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On a couple of the tubers I could see the remnants of their three-part leaves that are characteristic of this genus. Some species of Oxalis are sold as “shamrocks” as houseplants.

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I left the tubers in a paper bag in the cool part of the basement since it was still a little early to plant them out. When I checked on them the other day it was clear they were starting to grow shoots so I decided to pot them up and let them, like the peanuts, get a head start on the season. Wish I’d remembered to weight them first. They’ll be grown similarly to potatoes, planted and then hilled slightly. Sometime after the Autumn Equinox they should start forming new tubers so I’m crossing my fingers that the frost stays away late this fall.

This is one of the cool things about gardening, no matter how long you’ve been doing it there’s always something different to grow. What exciting, funky, new-to-you crops are you growing this year?

The 2014 Garden Has Begun!

The temperature got up to a toasty 4°F/-21°C this morning so I went for a walk up to the garden and I’m glad to report it’s well on its way for 2014.

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What? You don’t believe me? Here, I’ll make it easier to see.

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See? A few crops are already in place and nicely protected by this deep blanket of snow and the straw beneath it. When it warms up again this spring the plants will begin to grow again and I’ll have a jump on the season. While it’s normal for me to plant garlic in the fall, I tried a couple of new things this year.

Last spring when I was planting other things, I kept coming across spinach plants that had survived the winter and were growing new leaves. The same was true for some onions and shallots that I missed harvesting. This fall, instead of ripping out all the spinach to work in organic matter like I usually do, I just harvested the leaves that were left and then mulched them with a thick layer of straw.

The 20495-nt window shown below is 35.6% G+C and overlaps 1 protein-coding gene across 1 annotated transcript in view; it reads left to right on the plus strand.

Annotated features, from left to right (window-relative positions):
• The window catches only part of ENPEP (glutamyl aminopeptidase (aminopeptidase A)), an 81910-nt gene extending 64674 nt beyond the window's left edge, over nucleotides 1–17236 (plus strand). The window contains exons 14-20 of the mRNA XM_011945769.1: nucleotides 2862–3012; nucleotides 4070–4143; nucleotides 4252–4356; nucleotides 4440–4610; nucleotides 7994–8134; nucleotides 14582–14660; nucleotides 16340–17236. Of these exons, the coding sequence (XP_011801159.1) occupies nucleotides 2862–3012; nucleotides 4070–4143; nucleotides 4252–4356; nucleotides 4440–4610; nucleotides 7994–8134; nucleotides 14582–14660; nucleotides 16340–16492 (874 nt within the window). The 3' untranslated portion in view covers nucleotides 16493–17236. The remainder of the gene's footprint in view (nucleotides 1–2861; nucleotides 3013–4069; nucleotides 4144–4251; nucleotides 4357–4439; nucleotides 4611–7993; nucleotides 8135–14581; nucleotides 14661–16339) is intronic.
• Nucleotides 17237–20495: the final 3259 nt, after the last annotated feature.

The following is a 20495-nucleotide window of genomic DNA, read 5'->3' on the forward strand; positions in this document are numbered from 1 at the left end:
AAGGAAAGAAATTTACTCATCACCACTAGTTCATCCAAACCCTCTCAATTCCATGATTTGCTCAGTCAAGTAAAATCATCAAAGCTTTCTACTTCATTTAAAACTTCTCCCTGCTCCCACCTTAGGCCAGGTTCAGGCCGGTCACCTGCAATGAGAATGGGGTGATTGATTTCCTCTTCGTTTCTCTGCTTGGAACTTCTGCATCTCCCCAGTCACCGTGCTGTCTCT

The onions are another kind of experiment. When I had harvested all the large onions I left the smaller ones to grow some more. When the time came to sow a cover crop of buckwheat, they really hadn’t put on enough size to make them worth keeping, but I pulled them anyway. I dried and cured them along with the rest and stored them in the basement. Then it occurred to me that I could try planting them again when it got cold, just like the garlic so I did. Some straw mulch was put down as insurance against a dry winter without enough snow cover. I can’t wait to see if they survive and grow again this year.

Free Dinner!

OK, I exaggerate. It’s the last time, I promise. But today I did score some comestibles free of charge by doing a little foraging while hiking on some beautiful public land. I wish I knew more of the edibles out there, but for the time being we were focused on one seasonal treat I frankly don’t even like all that much.

 

 

That ugly fungus is a morel, a member of the genus Morchella but I couldn’t tell you which species.  If you live where they grow, I don’t need to tell you some people are positively crazy for them. The appear for a brief period in the spring and lure hundred, probably thousands of Midwesterners to the woods. I found a few while hiking with friends today so they’re going to work their way into dinner somehow. Right now the dish in the lead combines them with shallots and brown rice. That will make a nice accompaniment to the main course which features the leaves you see to the left of the morel.

 

Garlic mustard, is an invasive exotic weed that, unfortunately, carpets much too much of the woodlands of this region. Its only, meager saving grace is that it’s edible. So, in the event I could find some inspiration for how to use it this evening I pulled a bundle and brought it home.  Here’s what I came up with:

 

First, we’ll enjoy some hummus that is made with garlic mustard instead of garlic. I was hoping it would be more green.

 

 

Then I’m going to broil some lambchops and slather them with a garlic mustard pesto.

 

I must say, there’s something uniquely satisfying about stuffing an invasive, exotic weed in the food processor and gleefully mashing the power button.